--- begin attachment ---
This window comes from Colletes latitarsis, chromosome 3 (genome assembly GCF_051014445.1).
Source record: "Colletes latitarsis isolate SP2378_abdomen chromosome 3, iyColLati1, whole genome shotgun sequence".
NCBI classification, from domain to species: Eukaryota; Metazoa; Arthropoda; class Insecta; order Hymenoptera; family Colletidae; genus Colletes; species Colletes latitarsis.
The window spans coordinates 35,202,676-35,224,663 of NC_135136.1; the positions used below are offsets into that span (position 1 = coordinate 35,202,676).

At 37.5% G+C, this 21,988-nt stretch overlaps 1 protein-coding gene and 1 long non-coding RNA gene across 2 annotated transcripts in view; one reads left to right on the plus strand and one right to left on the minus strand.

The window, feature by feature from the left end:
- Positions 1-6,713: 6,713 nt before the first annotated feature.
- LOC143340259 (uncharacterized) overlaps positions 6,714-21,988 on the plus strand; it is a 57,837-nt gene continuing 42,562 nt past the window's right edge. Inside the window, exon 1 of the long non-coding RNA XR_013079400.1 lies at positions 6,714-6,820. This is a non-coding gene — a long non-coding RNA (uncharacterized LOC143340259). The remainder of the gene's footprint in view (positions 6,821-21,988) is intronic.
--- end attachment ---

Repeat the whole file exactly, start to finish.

This window comes from Colletes latitarsis, chromosome 3 (genome assembly GCF_051014445.1).
Source record: "Colletes latitarsis isolate SP2378_abdomen chromosome 3, iyColLati1, whole genome shotgun sequence".
NCBI classification, from domain to species: Eukaryota; Metazoa; Arthropoda; class Insecta; order Hymenoptera; family Colletidae; genus Colletes; species Colletes latitarsis.
The window spans coordinates 35,202,676-35,224,663 of NC_135136.1; the positions used below are offsets into that span (position 1 = coordinate 35,202,676).

At 37.5% G+C, this 21,988-nt stretch overlaps 1 protein-coding gene and 1 long non-coding RNA gene across 2 annotated transcripts in view; one reads left to right on the plus strand and one right to left on the minus strand.

The window, feature by feature from the left end:
- Positions 1-6,713: 6,713 nt before the first annotated feature.
- LOC143340259 (uncharacterized) overlaps positions 6,714-21,988 on the plus strand; it is a 57,837-nt gene continuing 42,562 nt past the window's right edge. Inside the window, exon 1 of the long non-coding RNA XR_013079400.1 lies at positions 6,714-6,820. This is a non-coding gene — a long non-coding RNA (uncharacterized LOC143340259). The remainder of the gene's footprint in view (positions 6,821-21,988) is intronic.